The global regulatory protein CsrA coordinates gene expression in response to physiological cues reflecting cellular stress and nutrition. CsrA binding to the 5= segments of mRNA targets affects their translation, RNA stability, and/or transcript elongation. Recent studies identified probable mRNA targets of CsrA that are involved in iron uptake and storage in Escherichia coli, suggesting an unexplored role for CsrA in regulating iron homeostasis. Here, we assessed the impact of CsrA on iron-related gene expression, cellular iron, and growth under various iron levels. We investigated five new targets of CsrA regulation, including the genes for 4 ferritin or ferritin-like iron storage proteins (ISPs) and the stress-inducible Fe-S repair protein, SufA. CsrA bound with high affinity and specificity to ftnB, bfr, and dps mRNAs and inhibited their translation, while it modestly activated ftnA expression. Furthermore, CsrA was found to regulate cellular iron levels and support growth by repressing the expression of genes for ISPs, most importantly, ferritin B (FtnB) and bacterioferritin (Bfr). Iron starvation did not substantially affect cellular levels of CsrA or its small RNA (sRNA) antagonists, CsrB and CsrC. csrA disruption led to increased resistance to the lethal effects of H2O2 during exponential growth, consistent with a regulatory role in oxidative stress resistance. We propose that during exponential growth and under minimal stress, CsrA represses the deleterious expression of the ISPs that function under oxidative stress and stationary-phase conditions (FtnB, Bfr, and Dps), thus ensuring that cellular iron is available to processes that are required for growth.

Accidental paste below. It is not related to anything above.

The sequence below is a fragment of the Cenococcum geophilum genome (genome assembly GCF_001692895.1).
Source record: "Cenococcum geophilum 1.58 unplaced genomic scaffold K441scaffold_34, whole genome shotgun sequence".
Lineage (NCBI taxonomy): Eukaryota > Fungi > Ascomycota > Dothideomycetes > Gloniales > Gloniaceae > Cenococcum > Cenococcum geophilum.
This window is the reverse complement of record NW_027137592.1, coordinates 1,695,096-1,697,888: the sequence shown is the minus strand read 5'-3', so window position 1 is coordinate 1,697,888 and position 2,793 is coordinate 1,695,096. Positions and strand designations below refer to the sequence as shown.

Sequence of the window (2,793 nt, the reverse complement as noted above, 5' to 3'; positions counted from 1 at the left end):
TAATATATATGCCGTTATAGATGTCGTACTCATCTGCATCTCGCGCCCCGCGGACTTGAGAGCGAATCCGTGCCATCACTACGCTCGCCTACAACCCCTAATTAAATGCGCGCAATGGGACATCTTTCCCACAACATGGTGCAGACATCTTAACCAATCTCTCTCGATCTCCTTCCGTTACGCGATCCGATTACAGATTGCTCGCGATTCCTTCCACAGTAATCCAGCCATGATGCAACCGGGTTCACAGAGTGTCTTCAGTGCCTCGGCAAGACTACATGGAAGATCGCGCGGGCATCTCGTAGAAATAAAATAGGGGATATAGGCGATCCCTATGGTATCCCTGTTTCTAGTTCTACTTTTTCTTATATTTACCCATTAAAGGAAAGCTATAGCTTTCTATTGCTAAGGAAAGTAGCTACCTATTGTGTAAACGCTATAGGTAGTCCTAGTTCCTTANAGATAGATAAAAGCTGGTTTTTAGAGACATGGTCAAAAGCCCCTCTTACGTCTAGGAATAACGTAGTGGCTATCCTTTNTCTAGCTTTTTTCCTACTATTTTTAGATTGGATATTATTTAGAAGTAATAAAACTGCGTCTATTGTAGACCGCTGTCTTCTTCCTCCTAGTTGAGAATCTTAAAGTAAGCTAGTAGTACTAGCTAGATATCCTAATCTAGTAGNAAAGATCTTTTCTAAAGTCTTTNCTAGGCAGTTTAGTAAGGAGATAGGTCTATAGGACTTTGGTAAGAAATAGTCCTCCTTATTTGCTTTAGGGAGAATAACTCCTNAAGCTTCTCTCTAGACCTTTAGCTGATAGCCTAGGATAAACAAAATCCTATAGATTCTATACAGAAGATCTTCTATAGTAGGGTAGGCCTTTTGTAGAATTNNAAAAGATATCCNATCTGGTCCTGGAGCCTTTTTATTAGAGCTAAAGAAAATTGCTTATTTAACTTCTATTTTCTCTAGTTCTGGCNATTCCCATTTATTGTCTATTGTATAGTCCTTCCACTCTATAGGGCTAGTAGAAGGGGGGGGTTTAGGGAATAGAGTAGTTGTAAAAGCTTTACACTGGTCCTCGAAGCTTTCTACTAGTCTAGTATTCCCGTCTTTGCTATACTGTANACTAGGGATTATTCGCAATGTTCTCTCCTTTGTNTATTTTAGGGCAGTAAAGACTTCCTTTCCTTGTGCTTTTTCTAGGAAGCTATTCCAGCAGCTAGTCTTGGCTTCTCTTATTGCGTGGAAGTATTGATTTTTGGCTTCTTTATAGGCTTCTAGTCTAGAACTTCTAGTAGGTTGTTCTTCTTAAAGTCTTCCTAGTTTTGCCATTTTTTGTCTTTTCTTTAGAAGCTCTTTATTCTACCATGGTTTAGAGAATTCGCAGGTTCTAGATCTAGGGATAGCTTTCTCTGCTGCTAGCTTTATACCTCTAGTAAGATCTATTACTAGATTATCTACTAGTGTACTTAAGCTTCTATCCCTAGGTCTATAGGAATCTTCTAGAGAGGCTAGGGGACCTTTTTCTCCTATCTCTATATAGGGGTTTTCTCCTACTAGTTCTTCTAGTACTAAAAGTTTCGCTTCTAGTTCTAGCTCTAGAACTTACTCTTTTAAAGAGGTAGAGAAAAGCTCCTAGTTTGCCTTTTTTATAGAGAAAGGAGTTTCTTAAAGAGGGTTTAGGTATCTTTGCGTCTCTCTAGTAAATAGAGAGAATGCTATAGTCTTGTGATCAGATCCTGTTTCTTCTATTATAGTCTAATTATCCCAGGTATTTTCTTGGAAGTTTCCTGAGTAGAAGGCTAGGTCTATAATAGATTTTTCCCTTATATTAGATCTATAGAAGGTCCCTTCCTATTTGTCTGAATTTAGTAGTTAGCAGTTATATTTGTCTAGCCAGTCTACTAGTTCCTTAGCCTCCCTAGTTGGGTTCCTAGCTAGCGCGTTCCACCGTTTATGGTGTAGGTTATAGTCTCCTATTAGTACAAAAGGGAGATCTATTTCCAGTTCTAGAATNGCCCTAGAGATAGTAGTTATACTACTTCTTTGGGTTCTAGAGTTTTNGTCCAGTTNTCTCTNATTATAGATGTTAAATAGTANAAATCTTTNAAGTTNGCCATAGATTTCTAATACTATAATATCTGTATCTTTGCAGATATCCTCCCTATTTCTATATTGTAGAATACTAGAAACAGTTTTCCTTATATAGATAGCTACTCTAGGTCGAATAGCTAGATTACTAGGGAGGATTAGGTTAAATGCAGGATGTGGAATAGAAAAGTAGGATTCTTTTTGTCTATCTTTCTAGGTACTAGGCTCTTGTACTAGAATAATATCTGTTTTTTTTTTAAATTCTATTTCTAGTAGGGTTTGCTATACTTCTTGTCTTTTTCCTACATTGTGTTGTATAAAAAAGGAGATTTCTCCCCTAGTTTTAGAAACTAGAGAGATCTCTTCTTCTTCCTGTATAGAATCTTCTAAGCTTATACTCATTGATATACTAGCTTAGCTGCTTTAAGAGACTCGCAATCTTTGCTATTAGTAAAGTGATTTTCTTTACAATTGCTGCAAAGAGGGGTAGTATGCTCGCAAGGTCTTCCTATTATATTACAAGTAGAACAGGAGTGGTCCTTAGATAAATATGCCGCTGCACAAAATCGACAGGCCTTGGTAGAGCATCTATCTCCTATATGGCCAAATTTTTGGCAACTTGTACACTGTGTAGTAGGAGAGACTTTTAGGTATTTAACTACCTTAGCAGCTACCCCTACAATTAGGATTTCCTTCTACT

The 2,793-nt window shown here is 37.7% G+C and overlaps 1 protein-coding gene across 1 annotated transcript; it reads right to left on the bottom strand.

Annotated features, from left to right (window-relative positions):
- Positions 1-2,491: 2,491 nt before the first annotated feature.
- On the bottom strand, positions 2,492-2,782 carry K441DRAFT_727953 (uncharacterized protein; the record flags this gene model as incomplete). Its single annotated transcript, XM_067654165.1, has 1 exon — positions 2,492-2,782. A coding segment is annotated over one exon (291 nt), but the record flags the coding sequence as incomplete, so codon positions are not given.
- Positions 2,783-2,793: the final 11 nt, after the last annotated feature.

All Science Journal Classification (ASJC) codes